What are Secure httponly Cookies?

A httpOnly cookie, also known as a secure cookie, is a file that is stored on a user’s hard drive. It is used for transmitting http or https over the internet where https is a secure protocol and provides a secure transmission of data over your internet connection. It is a Microsoft extension as a mechanism which Microsoft developed for IE6 SP1 to add some security. The idea is that cookies marked as httpOnly cannot be accessed from JavaScript. The benefit of secure httponly cookies are they stop stealing through XSS vulnerabilities. Original versions of Mozilla Firefox did not support these but from Firefox v. onwards it does.

Differences between Regular &httpOnly Cookies.

If a browser does not support HttpOnly and a website attempts to set a HttpOnly cookie, the HttpOnly flag will be ignored by the browser, thus creating a traditional, script accessible cookie. As a result, the typically session cookie becomes vulnerable to theft of modification by malicious script.

How do they work exactly?

A Http Cookie works by providing the server a mechanism to store and retrieve state information on the client application's system. This mechanism allows Web-based applications the ability to store information about selected items, user preferences, registration information, and other information that can be retrieved later. They work by two related headers set-cookie and cookie. The set-cookie header is set in response to the http request, which is used to create a cookie on the users system. The header is included by the client application with an HTTP request sent to a server, if there is a cookie that has a matching domain and path.

What is an HttpOnly cookie?

This contains a special ‘HttpOnly’ flag included in the http cookie header that ensures cookies will only be used when transmitting HTTP (or HTTPS) requests.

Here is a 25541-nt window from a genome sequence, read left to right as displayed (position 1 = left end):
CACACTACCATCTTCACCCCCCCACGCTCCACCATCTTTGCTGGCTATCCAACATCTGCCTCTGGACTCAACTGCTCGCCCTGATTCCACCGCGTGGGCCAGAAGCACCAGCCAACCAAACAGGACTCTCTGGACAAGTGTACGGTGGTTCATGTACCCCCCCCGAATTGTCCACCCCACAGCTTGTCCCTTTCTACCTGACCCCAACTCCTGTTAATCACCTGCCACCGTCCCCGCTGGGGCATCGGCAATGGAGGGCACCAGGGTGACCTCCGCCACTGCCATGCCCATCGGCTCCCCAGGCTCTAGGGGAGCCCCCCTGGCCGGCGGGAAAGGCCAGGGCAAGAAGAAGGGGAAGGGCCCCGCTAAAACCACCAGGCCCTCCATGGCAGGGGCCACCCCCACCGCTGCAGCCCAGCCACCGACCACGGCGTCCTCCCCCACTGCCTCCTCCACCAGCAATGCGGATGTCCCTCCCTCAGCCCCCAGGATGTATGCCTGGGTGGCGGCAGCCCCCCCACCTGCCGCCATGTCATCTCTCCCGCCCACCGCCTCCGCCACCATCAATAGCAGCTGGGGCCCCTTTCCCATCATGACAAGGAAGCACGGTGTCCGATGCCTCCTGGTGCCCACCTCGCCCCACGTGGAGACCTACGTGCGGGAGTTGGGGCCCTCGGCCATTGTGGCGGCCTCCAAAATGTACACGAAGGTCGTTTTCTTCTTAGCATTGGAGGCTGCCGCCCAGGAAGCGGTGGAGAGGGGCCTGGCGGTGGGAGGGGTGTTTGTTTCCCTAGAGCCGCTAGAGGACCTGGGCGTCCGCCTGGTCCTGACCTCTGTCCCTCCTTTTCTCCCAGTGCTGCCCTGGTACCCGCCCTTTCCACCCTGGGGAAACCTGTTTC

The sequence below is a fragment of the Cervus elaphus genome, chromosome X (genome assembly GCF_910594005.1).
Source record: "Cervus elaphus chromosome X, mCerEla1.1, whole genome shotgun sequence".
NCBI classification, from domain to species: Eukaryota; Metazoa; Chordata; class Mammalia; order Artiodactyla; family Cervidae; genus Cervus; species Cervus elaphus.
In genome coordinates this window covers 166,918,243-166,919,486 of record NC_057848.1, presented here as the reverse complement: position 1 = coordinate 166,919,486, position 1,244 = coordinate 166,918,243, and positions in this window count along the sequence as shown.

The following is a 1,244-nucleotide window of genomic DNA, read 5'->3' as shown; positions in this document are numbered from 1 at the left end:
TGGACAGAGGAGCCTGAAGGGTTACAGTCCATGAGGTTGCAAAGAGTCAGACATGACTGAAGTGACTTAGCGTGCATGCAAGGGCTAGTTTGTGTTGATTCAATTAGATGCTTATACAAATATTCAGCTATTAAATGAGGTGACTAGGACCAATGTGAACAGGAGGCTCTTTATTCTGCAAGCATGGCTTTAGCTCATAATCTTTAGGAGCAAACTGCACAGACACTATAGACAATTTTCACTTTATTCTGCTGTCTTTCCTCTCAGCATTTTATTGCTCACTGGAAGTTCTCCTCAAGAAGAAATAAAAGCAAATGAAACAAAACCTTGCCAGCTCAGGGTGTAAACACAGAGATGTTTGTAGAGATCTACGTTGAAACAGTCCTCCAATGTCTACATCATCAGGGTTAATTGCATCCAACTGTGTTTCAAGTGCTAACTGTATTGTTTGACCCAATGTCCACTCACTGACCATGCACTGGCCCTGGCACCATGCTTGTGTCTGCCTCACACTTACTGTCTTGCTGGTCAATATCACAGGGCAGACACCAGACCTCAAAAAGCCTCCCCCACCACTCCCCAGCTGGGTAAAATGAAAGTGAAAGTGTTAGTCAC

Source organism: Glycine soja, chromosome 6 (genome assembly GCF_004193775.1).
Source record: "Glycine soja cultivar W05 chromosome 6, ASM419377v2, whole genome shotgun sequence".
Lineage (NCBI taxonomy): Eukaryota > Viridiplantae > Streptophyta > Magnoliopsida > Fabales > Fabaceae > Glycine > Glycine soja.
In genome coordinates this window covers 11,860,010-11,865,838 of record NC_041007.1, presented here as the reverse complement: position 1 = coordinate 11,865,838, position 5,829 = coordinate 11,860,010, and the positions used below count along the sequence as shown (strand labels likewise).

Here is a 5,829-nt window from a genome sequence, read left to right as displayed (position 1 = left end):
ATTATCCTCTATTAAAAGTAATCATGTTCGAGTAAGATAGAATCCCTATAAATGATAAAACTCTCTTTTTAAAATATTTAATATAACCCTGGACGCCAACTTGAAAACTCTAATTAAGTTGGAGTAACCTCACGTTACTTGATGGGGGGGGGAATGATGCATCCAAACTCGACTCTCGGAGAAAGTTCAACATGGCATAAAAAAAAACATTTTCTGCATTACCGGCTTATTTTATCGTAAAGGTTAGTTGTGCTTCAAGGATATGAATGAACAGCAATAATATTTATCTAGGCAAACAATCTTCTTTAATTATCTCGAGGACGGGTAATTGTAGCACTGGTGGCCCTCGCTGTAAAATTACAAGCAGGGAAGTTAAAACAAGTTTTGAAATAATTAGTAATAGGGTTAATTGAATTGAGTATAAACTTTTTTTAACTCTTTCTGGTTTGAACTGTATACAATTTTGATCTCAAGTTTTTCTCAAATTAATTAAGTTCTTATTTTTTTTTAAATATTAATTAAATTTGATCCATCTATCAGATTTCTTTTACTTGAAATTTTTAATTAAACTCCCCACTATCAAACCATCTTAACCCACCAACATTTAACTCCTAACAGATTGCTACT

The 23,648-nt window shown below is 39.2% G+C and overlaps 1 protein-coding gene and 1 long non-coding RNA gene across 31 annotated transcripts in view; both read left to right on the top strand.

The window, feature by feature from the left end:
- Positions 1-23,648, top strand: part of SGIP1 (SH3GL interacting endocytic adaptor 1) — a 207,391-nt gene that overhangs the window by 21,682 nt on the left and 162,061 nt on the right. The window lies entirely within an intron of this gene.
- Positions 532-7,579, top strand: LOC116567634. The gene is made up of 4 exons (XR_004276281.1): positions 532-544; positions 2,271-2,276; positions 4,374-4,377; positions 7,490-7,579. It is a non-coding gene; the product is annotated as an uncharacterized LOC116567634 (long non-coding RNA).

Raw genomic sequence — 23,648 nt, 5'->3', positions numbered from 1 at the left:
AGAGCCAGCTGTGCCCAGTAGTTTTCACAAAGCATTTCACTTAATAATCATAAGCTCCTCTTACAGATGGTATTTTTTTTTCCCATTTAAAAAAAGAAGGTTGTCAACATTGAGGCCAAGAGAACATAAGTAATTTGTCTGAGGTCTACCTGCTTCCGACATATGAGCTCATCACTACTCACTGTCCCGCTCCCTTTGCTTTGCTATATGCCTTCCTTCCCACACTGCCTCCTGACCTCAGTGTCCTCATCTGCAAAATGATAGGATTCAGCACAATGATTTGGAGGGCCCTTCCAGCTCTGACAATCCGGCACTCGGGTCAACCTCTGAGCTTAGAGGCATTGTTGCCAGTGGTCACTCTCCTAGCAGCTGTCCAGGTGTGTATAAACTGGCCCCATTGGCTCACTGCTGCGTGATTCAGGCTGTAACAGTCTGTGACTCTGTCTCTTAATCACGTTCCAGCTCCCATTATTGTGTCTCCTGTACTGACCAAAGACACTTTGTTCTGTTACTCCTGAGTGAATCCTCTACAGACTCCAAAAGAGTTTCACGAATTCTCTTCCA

Combined the Secure setting and and HttpOnly flag help to introduce a more robust cookie that is less prone to attacks. Combined they allow the browser to restrict access to cookie data from scripts within the web browser. This limits the potential damage many cross site script attacks can cause– specifically, the attacks that target cookie data.

The Cookie List


Sometimes known as a transient cookie, stored in temporary memory and remains available for the duration of your active “session” within the browser.

session cookie...


Also known as a stored cookie, it stores a file on your hard drive. The cookie would remain on the hard drive until it reaches its expiration date.

persistent cookie...

Secure & HttpOnly

A secure cookie is just like a regular cookie, except it contains a special ‘HttpOnly’ flag that instructs the browser to restrict access to cookie data.

secure httponly cookie...


Visit a web site, but have a cookie created by a completely different domain. This allows the third-party domain to track you i.e. Tracking Cookies

Third-Party Cookie...


Dangerous: Uses various techniques to resists deletion even when you clear your entire history they can remain hidden and reappear like a virus!

Super Cookie...


Dangerous: This is a cookie that can come back to life, hence the name Zombie. After it has been deleted it recreates itself.

Zombie Cookie...


This is an example of a VERY persistent cookie. A cross between Super and Zombie types of cookie.

Ever Cookie...